The clinical findings revealed significant reduction of the erythema, inflammatory infiltrate, and scaling of the psoriatic lesions after using the creams. The most significant reduction of the erythema was found for creams with S. coronata, which might be associated with the activity of phytoecdysteroids and flavonoids. Erythema reduction correlated with lower degree of scaling and plaque infiltration, which proves that the investigated creams help restore skin barrier. The creams with S. coronata and S. coronata with salicylic acid statistically significantly reduced the area of the psoriatic lesions. Spectral reflectance test, a non-invasive method to check the amount of light reflected on the skin surface, was used to assess the effect of the creams on skin texture [48]. Baseline measurements revealed abnormal skin structure in all analyzed psoriatic lesions, which is characteristic for psoriatic changes. After 6 weeks of using the creams, an improvement in skin structure was observed, which might be connected with their emollient activity. At the same time, that result emphasizes the importance of regular use of emollients in psoriatic skincare.

4. Materials and Methods

The study followed the Declaration of Helsinki and was approved by the Local Ethics Committee (Poznan University of Medical Sciences, No. 523/19, 11 April 2019, Poland). Written informed consent was obtained from all participants.

4.1. Material

The herbs of S. coronata were collected between June and July 2020 at the Botanical Garden of the Department and Division of Practical Cosmetology and Skin Diseases Prophylaxis, University of Medical Sciences in Poznan (Poland). The method of herb extraction and its phytochemical characterization was described in detail in our previous study [38]. The dried and ground sample in the amount of 2000 g was poured three times with 10, 250 mL of ethanol (96% CZDA; POCH, Gliwice, Poland). The resulting extract was filtered, and its solvent was evaporated using a rotary evaporator (Rotavapor® R-100, BUCHI, Flawil, Switzerland) at 40 °C. The extract was concentrated to dryness at room temperature. A total of 136.42 g of the extract (extractum siccum) in dark green color was obtained. For the purpose of the study, a total of 80 creams, with 4 different formulas (0–3) and a capacity of 30 g, were prepared. The composition of the creams is presented in Table 3.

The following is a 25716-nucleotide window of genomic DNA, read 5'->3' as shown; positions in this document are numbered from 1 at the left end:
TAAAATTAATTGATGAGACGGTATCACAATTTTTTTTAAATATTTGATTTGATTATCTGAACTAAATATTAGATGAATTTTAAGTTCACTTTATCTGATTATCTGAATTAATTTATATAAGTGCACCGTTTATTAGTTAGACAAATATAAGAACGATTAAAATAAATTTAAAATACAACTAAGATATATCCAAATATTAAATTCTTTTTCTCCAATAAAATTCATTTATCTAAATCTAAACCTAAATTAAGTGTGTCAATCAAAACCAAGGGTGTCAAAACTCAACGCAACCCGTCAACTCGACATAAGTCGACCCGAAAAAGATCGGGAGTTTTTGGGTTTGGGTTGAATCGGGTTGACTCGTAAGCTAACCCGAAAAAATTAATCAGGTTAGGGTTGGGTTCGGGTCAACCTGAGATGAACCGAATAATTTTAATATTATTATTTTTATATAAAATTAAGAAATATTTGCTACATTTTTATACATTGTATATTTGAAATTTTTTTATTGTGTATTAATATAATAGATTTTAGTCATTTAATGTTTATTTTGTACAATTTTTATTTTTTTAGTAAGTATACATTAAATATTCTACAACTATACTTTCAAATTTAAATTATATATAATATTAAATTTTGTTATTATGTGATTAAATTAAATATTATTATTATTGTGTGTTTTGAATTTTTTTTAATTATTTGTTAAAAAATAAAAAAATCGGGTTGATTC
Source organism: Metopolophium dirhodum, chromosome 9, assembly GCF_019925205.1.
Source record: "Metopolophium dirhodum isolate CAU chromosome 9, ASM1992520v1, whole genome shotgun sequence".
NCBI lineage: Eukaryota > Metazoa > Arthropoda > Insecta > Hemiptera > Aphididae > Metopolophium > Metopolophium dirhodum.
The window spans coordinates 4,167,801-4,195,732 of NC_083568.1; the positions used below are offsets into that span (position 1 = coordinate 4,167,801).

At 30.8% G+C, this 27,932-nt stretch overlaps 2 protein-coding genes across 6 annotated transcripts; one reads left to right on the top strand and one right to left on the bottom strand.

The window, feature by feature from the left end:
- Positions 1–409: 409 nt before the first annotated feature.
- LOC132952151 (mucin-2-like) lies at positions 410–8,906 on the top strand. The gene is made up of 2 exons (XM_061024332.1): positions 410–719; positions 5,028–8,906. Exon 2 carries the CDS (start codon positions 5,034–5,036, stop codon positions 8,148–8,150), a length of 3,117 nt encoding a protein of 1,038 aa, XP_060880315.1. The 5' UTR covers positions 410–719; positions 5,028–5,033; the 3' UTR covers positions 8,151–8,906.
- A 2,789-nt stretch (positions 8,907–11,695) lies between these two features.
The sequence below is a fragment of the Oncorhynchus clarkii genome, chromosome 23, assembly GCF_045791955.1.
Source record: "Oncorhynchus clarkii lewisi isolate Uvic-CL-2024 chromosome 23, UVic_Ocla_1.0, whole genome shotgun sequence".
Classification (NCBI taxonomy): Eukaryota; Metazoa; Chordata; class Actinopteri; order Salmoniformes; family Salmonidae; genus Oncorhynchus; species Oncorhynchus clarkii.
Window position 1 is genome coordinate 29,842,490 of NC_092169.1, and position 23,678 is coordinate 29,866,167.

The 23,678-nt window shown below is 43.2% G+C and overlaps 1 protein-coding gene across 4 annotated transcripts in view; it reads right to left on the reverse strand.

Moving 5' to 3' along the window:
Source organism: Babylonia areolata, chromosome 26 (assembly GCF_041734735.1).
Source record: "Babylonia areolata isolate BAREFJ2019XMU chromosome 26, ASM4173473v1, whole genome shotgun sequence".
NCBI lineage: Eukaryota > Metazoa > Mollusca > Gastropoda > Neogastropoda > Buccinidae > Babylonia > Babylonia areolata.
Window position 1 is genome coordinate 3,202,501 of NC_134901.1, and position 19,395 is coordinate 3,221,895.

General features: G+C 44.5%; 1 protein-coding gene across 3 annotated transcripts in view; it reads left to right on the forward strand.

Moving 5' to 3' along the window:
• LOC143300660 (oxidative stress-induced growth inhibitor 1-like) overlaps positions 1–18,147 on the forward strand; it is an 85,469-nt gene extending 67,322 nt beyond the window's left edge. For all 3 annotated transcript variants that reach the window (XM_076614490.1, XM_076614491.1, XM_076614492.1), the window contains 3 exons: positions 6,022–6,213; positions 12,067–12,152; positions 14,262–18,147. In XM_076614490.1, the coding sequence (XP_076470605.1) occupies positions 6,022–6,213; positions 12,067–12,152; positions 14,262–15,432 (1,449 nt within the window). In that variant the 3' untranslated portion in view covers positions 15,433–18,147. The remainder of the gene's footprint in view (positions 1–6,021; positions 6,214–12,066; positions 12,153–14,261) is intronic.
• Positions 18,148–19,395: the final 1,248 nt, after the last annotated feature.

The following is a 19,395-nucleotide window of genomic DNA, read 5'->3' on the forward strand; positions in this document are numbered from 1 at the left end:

Lekobaza® Pharma Cosmetic is a multi-component medium with a pH of 5.5 (Fagron, Kraków, Poland), consisting of white Vaseline, glycerol monostearate, and cetyl alcohol, Miglyol® 812, macrogol-20-glycerol-monostearate, propylene glycol, and purified water. It was used as the cream base and as placebo. It is a universal base which, like other o/w emulsions, easily penetrates the skin, is less greasy, and creates a delicate protective film on the skin surface.
The ingredients of creams 1–3 were combined by grinding in a mortar. Then, they were transferred to plastic pharmacy boxes (50 mL) and marked with consecutive numbers (0–3).

4.2. Study Group

A randomized, double-blind, placebo-control prospective study was conducted in a group of 70 patients with plaque-type psoriasis (34 men and 36 women, aged ≥18 and ≤70 years). The participants were recruited among patients of dermatological out-patient clinics. The inclusion criteria were as follows: no history of systemic therapy for psoriasis, plaque psoriasis with PASI < 7, Body Surface Area (BSA) ≤ 3, Dermatology life Quality Index (DLQI) < 10, lesions localized on elbows or knees, consent to topical treatment, photo- and heliotherapy not being used over the course of the study. The patients consented that topical treatment would be used only for the investigated creams on selected elbow- or knee-located psoriatic lesions. The exclusion criteria included: allergy, neoplastic diseases, autoimmune diseases, pregnancy and breastfeeding, use of aggressive general medications, and positive patch test results. Ten additional healthy volunteers were subjected to the patch tests with the investigated creams and constituted the control group. Detailed characteristics of the study group are presented in Table 4.